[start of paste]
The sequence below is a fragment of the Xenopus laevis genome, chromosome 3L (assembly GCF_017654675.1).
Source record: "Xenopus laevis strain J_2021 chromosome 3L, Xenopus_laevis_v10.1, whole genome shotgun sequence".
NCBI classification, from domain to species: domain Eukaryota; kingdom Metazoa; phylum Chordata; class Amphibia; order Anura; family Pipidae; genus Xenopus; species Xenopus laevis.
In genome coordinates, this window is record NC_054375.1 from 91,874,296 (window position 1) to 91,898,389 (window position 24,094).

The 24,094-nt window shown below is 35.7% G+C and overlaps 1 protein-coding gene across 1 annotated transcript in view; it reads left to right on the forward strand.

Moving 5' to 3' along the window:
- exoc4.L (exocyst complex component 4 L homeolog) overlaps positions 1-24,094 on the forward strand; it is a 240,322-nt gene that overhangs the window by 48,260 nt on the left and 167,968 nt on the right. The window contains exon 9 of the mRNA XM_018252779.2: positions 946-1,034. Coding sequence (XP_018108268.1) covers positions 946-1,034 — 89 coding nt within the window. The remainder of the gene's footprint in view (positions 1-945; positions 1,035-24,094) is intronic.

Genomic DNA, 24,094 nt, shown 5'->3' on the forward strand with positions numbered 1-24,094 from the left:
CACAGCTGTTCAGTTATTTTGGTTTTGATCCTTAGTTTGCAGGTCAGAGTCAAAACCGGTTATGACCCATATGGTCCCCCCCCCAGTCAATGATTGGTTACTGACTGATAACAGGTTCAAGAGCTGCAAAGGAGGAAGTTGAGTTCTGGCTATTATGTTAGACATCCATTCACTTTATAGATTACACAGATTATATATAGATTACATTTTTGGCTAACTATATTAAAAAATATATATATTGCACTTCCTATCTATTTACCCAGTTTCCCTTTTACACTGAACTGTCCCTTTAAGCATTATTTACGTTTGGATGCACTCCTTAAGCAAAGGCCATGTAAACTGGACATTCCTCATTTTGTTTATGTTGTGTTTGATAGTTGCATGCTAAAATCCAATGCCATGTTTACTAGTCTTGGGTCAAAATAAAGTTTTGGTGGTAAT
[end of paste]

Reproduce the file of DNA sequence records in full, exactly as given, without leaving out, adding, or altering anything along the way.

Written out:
The sequence below is a fragment of the Xenopus laevis genome, chromosome 3L (assembly GCF_017654675.1).
Source record: "Xenopus laevis strain J_2021 chromosome 3L, Xenopus_laevis_v10.1, whole genome shotgun sequence".
NCBI classification, from domain to species: domain Eukaryota; kingdom Metazoa; phylum Chordata; class Amphibia; order Anura; family Pipidae; genus Xenopus; species Xenopus laevis.
In genome coordinates, this window is record NC_054375.1 from 91,874,296 (window position 1) to 91,898,389 (window position 24,094).

The 24,094-nt window shown below is 35.7% G+C and overlaps 1 protein-coding gene across 1 annotated transcript in view; it reads left to right on the forward strand.

Moving 5' to 3' along the window:
- exoc4.L (exocyst complex component 4 L homeolog) overlaps positions 1-24,094 on the forward strand; it is a 240,322-nt gene that overhangs the window by 48,260 nt on the left and 167,968 nt on the right. The window contains exon 9 of the mRNA XM_018252779.2: positions 946-1,034. Coding sequence (XP_018108268.1) covers positions 946-1,034 — 89 coding nt within the window. The remainder of the gene's footprint in view (positions 1-945; positions 1,035-24,094) is intronic.

Genomic DNA, 24,094 nt, shown 5'->3' on the forward strand with positions numbered 1-24,094 from the left:
CACAGCTGTTCAGTTATTTTGGTTTTGATCCTTAGTTTGCAGGTCAGAGTCAAAACCGGTTATGACCCATATGGTCCCCCCCCCAGTCAATGATTGGTTACTGACTGATAACAGGTTCAAGAGCTGCAAAGGAGGAAGTTGAGTTCTGGCTATTATGTTAGACATCCATTCACTTTATAGATTACACAGATTATATATAGATTACATTTTTGGCTAACTATATTAAAAAATATATATATTGCACTTCCTATCTATTTACCCAGTTTCCCTTTTACACTGAACTGTCCCTTTAAGCATTATTTACGTTTGGATGCACTCCTTAAGCAAAGGCCATGTAAACTGGACATTCCTCATTTTGTTTATGTTGTGTTTGATAGTTGCATGCTAAAATCCAATGCCATGTTTACTAGTCTTGGGTCAAAATAAAGTTTTGGTGGTAAT